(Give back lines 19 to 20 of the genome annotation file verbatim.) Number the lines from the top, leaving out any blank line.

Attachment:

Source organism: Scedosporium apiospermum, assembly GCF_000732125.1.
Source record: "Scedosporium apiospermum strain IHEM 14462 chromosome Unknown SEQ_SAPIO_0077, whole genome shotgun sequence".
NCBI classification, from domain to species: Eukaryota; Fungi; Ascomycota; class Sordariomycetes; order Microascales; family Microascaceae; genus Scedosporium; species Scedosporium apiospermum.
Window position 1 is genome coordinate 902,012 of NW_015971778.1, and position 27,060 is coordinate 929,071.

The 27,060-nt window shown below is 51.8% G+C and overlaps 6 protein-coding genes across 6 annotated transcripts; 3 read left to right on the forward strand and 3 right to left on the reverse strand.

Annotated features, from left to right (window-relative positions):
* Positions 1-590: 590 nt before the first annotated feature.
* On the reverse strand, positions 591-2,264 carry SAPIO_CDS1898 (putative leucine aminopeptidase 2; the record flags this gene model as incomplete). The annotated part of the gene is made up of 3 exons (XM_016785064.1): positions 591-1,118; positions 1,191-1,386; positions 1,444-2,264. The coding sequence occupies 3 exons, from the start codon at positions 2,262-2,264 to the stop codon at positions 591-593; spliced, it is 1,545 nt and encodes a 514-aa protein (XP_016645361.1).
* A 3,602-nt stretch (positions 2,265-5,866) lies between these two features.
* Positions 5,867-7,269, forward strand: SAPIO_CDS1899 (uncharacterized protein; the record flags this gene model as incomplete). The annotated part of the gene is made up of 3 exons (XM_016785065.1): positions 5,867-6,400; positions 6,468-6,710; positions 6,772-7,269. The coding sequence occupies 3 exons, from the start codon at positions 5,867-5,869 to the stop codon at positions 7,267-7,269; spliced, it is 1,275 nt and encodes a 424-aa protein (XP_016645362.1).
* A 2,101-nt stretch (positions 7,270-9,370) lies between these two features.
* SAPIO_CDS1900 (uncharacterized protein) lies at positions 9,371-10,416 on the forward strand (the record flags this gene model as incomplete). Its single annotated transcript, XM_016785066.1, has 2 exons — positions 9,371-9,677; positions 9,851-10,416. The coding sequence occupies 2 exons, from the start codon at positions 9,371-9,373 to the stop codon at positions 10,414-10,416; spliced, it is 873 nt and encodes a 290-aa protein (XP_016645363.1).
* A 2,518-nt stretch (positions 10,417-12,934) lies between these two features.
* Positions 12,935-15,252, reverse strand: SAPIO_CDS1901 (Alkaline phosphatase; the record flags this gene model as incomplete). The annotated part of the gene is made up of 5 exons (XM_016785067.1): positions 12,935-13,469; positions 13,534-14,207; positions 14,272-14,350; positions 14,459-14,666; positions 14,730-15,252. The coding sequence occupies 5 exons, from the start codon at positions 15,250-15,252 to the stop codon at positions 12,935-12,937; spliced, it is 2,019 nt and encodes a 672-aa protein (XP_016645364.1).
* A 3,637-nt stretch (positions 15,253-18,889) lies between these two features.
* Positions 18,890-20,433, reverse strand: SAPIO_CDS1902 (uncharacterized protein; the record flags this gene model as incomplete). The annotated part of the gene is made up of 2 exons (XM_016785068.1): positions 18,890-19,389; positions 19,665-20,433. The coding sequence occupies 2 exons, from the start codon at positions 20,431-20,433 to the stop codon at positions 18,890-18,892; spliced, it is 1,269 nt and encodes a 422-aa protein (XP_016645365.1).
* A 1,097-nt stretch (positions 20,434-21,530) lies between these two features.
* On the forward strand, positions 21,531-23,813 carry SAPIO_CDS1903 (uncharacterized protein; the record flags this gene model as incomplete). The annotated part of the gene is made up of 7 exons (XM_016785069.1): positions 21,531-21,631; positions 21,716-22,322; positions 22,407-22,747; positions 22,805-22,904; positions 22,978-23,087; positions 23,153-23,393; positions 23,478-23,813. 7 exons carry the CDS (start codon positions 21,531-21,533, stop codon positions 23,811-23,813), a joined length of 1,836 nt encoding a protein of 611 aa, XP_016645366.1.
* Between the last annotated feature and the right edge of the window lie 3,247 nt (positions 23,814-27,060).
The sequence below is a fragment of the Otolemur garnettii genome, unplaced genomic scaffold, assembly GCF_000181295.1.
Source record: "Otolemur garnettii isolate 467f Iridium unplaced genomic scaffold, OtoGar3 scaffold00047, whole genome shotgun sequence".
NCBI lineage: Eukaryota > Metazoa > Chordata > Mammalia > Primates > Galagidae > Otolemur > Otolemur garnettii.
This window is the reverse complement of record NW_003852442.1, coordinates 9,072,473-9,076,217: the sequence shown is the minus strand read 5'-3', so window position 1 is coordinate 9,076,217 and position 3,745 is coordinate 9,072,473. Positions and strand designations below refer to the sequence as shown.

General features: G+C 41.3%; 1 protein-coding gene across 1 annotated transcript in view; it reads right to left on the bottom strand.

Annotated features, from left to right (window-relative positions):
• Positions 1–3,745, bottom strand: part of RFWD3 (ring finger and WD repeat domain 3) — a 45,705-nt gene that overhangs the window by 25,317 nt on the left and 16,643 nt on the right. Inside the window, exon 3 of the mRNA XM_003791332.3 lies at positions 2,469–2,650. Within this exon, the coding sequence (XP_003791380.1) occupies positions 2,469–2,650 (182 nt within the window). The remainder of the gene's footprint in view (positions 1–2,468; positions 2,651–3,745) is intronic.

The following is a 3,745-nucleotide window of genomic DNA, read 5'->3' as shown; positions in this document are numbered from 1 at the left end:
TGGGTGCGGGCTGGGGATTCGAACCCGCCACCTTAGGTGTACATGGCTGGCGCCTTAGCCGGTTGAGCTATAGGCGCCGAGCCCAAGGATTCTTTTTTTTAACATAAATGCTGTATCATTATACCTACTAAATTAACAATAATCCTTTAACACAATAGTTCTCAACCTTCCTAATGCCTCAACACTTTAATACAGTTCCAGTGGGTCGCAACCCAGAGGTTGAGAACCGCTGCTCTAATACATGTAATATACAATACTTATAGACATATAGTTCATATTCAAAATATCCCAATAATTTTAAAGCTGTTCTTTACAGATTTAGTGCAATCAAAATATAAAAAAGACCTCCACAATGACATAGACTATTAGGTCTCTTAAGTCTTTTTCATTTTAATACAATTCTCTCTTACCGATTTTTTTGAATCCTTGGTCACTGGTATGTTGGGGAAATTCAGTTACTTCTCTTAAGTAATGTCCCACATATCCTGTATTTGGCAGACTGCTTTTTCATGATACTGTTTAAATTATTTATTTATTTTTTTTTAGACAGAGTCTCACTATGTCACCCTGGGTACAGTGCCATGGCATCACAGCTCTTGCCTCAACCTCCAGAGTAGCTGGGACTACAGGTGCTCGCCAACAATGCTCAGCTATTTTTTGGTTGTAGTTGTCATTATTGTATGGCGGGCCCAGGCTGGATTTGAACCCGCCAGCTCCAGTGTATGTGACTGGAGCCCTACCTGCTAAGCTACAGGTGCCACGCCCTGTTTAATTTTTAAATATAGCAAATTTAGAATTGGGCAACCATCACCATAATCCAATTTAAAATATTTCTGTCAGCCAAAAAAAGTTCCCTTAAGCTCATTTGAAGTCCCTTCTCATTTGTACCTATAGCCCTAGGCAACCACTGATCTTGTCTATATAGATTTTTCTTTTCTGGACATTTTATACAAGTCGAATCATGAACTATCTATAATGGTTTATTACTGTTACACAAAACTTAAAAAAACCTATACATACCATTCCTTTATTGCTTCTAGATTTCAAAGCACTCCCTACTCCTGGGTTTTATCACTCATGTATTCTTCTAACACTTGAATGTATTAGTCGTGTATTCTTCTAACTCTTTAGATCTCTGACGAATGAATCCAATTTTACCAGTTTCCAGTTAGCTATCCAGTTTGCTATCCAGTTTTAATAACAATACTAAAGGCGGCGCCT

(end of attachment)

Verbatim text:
* Between the last annotated feature and the right edge of the window lie 3,247 nt (positions 23,814-27,060).
The sequence below is a fragment of the Otolemur garnettii genome, unplaced genomic scaffold, assembly GCF_000181295.1.